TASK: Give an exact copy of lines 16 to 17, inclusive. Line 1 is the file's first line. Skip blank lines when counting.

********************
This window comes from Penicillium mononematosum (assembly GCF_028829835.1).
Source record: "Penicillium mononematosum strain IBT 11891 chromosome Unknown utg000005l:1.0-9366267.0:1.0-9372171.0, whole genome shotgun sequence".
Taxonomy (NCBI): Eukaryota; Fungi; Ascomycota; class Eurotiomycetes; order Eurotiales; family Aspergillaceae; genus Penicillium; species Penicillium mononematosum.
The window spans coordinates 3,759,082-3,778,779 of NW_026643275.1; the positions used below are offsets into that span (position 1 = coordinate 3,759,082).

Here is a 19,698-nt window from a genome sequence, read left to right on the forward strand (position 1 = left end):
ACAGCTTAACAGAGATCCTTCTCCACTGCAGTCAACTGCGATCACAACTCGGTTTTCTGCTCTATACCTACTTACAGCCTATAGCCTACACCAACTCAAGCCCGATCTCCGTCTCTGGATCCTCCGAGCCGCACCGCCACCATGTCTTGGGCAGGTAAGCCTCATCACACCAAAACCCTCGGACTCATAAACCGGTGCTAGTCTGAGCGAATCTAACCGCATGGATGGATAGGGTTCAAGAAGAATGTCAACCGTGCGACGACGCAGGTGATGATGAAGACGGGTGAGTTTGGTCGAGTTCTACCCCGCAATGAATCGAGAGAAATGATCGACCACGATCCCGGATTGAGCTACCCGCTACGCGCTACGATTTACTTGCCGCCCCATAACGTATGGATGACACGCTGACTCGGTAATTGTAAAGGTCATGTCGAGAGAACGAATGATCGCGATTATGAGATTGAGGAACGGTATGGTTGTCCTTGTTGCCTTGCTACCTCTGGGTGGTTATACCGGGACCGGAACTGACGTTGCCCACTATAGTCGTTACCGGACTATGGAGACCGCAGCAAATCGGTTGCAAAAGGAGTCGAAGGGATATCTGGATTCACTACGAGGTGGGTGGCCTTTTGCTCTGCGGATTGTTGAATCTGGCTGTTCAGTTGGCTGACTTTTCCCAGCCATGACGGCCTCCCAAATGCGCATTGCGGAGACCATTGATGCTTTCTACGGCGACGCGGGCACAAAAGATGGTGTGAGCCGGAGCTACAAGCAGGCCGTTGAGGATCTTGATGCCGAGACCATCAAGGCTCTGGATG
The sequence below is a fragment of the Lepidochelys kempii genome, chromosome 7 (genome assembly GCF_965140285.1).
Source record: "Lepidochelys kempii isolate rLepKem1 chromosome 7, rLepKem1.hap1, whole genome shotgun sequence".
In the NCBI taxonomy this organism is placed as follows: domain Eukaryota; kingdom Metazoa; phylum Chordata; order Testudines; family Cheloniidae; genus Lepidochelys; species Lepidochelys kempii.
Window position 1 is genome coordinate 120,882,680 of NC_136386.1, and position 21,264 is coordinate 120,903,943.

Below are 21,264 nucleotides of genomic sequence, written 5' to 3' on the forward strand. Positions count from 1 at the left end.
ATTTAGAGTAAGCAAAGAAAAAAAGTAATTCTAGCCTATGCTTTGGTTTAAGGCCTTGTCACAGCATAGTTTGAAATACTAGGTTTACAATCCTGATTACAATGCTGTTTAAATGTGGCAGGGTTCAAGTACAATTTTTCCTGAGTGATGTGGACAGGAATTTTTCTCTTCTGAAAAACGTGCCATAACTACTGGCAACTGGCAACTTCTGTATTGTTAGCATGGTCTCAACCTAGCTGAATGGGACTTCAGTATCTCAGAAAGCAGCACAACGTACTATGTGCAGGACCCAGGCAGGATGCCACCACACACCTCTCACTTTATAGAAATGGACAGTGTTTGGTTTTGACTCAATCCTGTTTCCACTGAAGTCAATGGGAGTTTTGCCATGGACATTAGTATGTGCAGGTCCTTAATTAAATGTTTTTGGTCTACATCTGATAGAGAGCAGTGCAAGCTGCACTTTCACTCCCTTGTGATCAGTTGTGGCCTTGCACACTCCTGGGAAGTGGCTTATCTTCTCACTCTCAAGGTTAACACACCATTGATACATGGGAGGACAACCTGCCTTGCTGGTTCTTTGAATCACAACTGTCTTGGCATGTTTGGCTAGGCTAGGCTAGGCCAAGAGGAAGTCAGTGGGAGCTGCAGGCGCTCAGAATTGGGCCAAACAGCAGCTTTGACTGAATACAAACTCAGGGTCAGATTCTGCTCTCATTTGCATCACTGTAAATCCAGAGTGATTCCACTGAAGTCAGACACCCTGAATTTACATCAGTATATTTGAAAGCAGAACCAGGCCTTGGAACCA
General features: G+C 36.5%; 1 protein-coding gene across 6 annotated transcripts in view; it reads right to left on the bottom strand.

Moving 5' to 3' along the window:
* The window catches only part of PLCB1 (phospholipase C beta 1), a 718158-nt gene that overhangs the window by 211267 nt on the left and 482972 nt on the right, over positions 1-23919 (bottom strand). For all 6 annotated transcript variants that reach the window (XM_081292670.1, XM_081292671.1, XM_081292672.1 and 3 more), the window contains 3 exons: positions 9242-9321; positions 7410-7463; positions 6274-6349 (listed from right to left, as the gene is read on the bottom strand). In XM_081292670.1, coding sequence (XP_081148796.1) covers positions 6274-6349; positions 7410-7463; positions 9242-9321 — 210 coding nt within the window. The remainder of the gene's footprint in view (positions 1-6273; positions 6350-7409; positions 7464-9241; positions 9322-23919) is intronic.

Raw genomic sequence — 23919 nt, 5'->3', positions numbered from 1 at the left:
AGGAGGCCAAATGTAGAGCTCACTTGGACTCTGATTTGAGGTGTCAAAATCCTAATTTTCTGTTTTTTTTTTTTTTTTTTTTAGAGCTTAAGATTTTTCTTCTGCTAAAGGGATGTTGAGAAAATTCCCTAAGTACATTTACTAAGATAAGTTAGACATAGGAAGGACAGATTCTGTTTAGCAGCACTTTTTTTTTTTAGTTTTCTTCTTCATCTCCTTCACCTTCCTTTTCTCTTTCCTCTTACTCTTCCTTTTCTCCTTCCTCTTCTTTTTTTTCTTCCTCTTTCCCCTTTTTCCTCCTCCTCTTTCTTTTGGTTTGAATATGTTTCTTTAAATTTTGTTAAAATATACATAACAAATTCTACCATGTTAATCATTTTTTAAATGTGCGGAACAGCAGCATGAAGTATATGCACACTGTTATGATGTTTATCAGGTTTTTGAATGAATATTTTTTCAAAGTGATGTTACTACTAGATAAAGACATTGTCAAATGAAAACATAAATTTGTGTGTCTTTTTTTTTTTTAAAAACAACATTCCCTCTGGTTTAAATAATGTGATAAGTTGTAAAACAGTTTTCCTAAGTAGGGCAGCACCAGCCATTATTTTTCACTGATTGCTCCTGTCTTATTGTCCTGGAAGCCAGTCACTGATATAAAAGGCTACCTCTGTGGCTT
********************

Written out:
Raw genomic sequence — 23919 nt, 5'->3', positions numbered from 1 at the left:
AGGAGGCCAAATGTAGAGCTCACTTGGACTCTGATTTGAGGTGTCAAAATCCTAATTTTCTGTTTTTTTTTTTTTTTTTTTTAGAGCTTAAGATTTTTCTTCTGCTAAAGGGATGTTGAGAAAATTCCCTAAGTACATTTACTAAGATAAGTTAGACATAGGAAGGACAGATTCTGTTTAGCAGCACTTTTTTTTTTTAGTTTTCTTCTTCATCTCCTTCACCTTCCTTTTCTCTTTCCTCTTACTCTTCCTTTTCTCCTTCCTCTTCTTTTTTTTCTTCCTCTTTCCCCTTTTTCCTCCTCCTCTTTCTTTTGGTTTGAATATGTTTCTTTAAATTTTGTTAAAATATACATAACAAATTCTACCATGTTAATCATTTTTTAAATGTGCGGAACAGCAGCATGAAGTATATGCACACTGTTATGATGTTTATCAGGTTTTTGAATGAATATTTTTTCAAAGTGATGTTACTACTAGATAAAGACATTGTCAAATGAAAACATAAATTTGTGTGTCTTTTTTTTTTTTAAAAACAACATTCCCTCTGGTTTAAATAATGTGATAAGTTGTAAAACAGTTTTCCTAAGTAGGGCAGCACCAGCCATTATTTTTCACTGATTGCTCCTGTCTTATTGTCCTGGAAGCCAGTCACTGATATAAAAGGCTACCTCTGTGGCTT